Friday, October 26, 2012

Cut Like Wound - Anita Nair

'Cut Like Wound', Anita Nair's latest novel, is listed under the not-too-deeply-explored category of detective fiction in India. Anita Nair has written in all genres already - literary fiction, poetry, children's fiction, historical fiction, translation and some more - so its not surprising that she chose to experiment with yet another genre, and a difficult one at that. (I am seriously waiting for the day when she turns to comedy - she will be a riot with her honest, in-your-face, irreverent style which I think is the hallmark of great writers of comedy.) I loved her 'Ladies Coupe' which I read many years ago and several of her other books and was looking out eagerly for this one. And for sure, this one is a winner.

One thing that 'Cut like wound' does to the reader (it did to me) is that the characters seep directly into your life. Inspector Borei Gowda will remain with me for long just as Assyrian does or Atticus does or Byomkesh Bakshi does - but where Anita Nair has gone further than detective fiction is in making the characters bigger than being just super detectives who somehow dazzle you with their super deductive skills. Borei is a good detective, nothing extraordinary or dramatic about the way he goes about things, and he generally goes on a hunch. No great mannerisms, no cute theatrics - he is just another guy who could have been something else if he believed in himself a bit more  and that is precisely the kind of a thing that makes you want to take the night bus to Bangalore and meet Borei and drink rum and coke with him.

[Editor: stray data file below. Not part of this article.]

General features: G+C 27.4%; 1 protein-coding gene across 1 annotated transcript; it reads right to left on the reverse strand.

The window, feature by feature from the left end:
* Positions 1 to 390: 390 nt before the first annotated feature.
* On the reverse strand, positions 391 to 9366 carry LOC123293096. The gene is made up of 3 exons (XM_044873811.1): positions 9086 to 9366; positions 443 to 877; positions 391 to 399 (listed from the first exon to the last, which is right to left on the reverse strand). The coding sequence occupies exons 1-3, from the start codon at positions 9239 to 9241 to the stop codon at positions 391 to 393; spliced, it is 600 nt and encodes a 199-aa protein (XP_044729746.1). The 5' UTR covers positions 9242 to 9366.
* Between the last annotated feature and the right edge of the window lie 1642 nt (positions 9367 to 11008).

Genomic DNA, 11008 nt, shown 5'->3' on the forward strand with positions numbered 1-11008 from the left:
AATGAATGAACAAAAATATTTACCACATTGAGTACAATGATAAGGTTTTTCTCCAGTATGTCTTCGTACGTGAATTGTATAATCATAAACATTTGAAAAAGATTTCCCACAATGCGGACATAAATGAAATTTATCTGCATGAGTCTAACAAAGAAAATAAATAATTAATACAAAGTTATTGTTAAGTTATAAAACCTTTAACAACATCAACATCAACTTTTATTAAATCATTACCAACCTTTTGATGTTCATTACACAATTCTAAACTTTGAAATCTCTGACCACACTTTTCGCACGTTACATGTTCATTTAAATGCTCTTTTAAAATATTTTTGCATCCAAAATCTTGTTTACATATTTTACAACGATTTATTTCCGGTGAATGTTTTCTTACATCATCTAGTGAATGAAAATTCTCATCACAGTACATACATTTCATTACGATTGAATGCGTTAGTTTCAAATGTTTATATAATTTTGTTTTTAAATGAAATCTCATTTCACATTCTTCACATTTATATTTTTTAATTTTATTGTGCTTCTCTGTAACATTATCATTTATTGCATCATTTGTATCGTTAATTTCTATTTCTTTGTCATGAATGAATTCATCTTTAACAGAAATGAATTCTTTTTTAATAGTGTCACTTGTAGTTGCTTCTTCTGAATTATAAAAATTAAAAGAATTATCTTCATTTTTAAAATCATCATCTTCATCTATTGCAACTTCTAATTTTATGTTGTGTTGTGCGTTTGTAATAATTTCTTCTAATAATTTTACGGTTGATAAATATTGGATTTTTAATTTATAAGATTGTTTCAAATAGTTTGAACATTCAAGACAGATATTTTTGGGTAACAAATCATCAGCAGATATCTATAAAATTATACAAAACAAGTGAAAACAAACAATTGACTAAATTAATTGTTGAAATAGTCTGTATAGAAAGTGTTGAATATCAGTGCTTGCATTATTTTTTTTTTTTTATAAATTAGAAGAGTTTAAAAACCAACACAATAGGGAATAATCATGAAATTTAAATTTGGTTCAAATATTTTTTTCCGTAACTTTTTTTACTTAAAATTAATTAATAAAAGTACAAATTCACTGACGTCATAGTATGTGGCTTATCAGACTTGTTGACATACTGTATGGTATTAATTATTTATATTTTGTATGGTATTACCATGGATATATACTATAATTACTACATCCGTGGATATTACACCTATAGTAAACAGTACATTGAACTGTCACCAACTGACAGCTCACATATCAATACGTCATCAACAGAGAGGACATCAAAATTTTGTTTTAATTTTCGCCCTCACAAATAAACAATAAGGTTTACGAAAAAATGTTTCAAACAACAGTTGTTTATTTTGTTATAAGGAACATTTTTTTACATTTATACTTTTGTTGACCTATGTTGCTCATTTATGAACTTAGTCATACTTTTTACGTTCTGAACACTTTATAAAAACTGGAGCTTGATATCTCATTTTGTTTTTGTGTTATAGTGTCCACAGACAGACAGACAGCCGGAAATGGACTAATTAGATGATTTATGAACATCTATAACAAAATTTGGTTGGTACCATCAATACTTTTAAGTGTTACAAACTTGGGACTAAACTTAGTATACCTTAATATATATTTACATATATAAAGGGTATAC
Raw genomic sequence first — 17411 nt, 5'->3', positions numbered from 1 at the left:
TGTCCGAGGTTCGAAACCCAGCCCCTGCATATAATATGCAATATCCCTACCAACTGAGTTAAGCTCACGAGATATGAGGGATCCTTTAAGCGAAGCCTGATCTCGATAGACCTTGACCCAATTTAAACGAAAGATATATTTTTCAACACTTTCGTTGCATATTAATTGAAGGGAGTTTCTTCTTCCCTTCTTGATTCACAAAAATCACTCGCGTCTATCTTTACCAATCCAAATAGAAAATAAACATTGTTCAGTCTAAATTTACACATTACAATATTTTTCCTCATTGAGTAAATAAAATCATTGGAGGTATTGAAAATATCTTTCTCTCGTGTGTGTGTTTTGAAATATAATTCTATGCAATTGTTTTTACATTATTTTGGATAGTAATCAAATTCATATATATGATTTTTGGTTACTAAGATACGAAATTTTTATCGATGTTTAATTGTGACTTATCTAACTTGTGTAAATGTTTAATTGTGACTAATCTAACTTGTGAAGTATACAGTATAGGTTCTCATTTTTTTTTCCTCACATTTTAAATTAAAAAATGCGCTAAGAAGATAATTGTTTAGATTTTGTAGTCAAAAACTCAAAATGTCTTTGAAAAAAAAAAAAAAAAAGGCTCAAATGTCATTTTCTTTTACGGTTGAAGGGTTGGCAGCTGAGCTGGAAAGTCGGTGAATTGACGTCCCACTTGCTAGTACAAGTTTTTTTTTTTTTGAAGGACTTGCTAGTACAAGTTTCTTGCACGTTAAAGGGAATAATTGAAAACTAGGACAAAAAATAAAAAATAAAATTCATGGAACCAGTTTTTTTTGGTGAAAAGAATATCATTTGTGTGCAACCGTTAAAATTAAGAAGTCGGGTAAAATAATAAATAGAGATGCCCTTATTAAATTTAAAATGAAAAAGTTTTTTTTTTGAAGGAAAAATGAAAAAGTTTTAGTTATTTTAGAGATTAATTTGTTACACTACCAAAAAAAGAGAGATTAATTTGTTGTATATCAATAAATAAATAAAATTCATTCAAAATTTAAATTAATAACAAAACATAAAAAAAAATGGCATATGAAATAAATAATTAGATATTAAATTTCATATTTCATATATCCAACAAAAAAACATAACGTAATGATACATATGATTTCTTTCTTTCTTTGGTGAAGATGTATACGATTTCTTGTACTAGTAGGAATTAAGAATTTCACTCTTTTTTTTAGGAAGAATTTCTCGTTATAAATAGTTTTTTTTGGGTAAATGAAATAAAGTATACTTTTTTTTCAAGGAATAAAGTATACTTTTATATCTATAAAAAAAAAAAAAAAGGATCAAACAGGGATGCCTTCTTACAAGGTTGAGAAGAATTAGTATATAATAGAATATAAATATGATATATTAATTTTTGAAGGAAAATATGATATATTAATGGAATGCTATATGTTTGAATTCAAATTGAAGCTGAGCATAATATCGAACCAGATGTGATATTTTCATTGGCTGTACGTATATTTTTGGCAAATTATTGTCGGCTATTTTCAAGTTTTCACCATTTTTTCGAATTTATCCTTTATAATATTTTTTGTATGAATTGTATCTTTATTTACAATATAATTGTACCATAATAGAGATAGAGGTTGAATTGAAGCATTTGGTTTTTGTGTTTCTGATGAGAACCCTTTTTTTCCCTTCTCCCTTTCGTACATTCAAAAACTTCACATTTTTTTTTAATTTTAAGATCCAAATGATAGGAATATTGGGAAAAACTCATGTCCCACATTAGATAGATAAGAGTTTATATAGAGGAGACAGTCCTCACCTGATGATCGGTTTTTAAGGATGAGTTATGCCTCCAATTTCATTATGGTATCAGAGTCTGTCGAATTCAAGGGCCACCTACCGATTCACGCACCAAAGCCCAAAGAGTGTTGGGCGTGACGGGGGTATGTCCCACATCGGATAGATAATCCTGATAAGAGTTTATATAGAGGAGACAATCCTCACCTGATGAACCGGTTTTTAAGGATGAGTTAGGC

The story moves on both levels though, detective and real life next-door, expanding and bringing us closer to a life we know but choose to ignore, a life that we are scared to explore or even acknowledge - and this is where Anita Nair is at her best in this book. She explores and lays bare that side fearlessly and with all the honesty she is capable of - and I as a reader was amazed at what she is capable of when going into such uncomfortable territory. I am of course talking of a world of eunuchs, of rituals, of male prostitutes, of homosexuality, of police stations and inspectors with dying ideals, of serial murders, of love and lust, of a professionalism one can bring even to murder, of sex, legitimate and illegitimate that creeps and drips through each one of us. Anita Nair makes the characters so true and gets under their skin so well that you identify and sympathise with all of them, including the serial killer.

Briefly then, 'Cut Like Wound' is set in Bangalore, in a 38 day period between Ramzan and St. Mary's Day, in the Shivaji Nagar area (I want to go and visit that now). Random killings happen, all with a cut like wound and a blow to the head. Most of the victims seem to have had sex before they died and have not put up a fight. Anita paralelly lets you into the world of a young cross-dresser, so good looking that most men fall for 'her', out snaring his victims, falling in love with some of them, having unrestrained, no-holds-barred, shameless sex with them before killing them off one by one with a cut like wound around their neck.